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Polyethylene Glycols (PEGs)

Nasty Ingredients
Polyethylene Glycols (PEGs)

Polyethylene Glycols (PEGs)

Polyethylene glycols (PEGs) are a group of petroleum-based compounds that are frequently used in cosmetics, personal care and baby care products as thickeners, solvents, softeners, and moisture-carriers. Though PEGs are generally considered safe in these applications, their use has historically been associated with some contamination concerns.

A 2001 study found a byproduct of PEG manufacturing (1,4-dioxane, a suspected carcinogen) was appearing in levels up to 279 ppm (parts per million) in finished cosmetic products, and in excess of 85 ppm in children's shampoos. It should be noted that with the introduction of closer monitoring and modern practices, manufacturers are typically able to eliminate these byproducts from personal care products.

While we don't use PEGs in any of our personal care products, they are found in some of our machine detergents - including the ingredients PPG-4 Laureth-5, Deceth-6, Ceteareth-25 and Laureth-7. We only use them when necessary in this context, and consider this acceptable while they do not come into direct skin contact with the user.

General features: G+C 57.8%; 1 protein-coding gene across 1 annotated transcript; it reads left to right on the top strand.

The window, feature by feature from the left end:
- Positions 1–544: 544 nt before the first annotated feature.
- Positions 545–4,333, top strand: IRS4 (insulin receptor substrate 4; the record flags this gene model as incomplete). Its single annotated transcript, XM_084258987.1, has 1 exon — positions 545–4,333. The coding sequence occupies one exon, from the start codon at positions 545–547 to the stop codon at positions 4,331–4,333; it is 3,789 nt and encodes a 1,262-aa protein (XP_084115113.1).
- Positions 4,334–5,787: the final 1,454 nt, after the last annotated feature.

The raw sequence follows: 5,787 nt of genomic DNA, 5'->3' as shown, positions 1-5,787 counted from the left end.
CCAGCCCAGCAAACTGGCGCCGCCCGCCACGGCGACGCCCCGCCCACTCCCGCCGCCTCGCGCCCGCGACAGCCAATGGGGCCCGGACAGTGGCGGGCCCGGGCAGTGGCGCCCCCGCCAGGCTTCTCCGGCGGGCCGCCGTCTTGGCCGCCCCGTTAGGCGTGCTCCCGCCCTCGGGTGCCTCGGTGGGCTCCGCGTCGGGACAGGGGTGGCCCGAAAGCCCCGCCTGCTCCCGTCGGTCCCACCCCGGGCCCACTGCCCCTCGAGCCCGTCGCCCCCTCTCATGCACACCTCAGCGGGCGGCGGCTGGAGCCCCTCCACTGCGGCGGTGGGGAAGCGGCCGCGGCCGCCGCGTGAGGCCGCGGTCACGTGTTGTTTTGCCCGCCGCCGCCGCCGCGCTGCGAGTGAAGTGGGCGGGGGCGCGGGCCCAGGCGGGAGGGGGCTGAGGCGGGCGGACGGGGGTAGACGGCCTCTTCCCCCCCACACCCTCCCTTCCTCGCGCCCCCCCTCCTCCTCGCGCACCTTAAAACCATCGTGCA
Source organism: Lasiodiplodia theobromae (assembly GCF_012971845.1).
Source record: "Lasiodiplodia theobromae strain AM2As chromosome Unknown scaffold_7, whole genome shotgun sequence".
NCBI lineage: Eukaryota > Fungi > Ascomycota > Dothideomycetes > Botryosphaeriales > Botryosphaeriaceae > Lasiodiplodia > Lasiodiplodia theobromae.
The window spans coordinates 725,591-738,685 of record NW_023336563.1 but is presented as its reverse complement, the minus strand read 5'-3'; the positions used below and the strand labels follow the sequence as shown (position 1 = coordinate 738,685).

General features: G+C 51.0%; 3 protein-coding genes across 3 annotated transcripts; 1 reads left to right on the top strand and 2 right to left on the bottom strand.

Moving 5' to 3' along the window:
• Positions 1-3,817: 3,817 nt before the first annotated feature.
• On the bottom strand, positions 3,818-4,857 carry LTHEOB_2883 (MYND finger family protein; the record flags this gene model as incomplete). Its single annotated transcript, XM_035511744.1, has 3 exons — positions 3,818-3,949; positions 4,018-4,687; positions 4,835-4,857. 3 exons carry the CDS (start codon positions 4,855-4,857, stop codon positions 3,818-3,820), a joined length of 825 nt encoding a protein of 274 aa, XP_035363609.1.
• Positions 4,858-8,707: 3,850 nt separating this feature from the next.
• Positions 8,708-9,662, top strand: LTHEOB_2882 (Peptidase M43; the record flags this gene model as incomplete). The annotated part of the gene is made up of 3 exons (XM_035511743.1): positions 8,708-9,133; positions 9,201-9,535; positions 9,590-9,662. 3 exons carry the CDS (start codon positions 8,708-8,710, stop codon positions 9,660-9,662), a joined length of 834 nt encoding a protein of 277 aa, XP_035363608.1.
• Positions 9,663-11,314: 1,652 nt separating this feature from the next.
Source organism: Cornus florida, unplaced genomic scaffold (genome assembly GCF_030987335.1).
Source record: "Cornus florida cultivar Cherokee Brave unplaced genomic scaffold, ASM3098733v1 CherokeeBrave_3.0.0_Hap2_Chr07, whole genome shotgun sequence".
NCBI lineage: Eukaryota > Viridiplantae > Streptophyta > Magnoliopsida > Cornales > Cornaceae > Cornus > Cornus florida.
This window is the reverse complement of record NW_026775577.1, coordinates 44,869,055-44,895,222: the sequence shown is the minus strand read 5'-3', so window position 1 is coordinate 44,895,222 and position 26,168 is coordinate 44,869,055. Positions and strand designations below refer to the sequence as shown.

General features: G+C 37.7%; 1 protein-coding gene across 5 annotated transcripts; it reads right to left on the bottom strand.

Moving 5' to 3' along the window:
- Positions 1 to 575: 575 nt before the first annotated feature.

Other names: PEG, PEG-1M, PEG-7

Chemical class: Alkoxylated Alcohols, Polymeric Ethers


Cosmetic Ingredient Review Expert Panel (2016). Amended Safety Assessment of PEG Propylene Glycol Derivatives as Used in Cosmetics. Retrieved on August 24, 2021 from

Black, R. E., Hurley, F. J., & Havery, D. C. (2001). Occurrence of 1,4-dioxane in cosmetic raw materials and finished cosmetic products. Journal of AOAC International, 84(3), 666–670.

National Center for Biotechnology Information (2021). PubChem Compound Summary for CID 174, 1,2-Ethanediol.

National Center for Biotechnology Information (2021). PubChem Compound Summary for CID 31275, Dioxane.

INCI Name:
Ingredient origins:
Synthetic, Hydrocarbons
Emulsion Stabiliser, Surfactant, Viscosity Modifying Agent
Common name:
EWG score: The EWG score is a hazard score ranging from 1-2 (low hazard), 3-6 (moderate hazard) and 7-10 (high hazard) published by the Environmental Working Group. Their data is sourced from the Skin Deep® database and studies published in open scientific literature.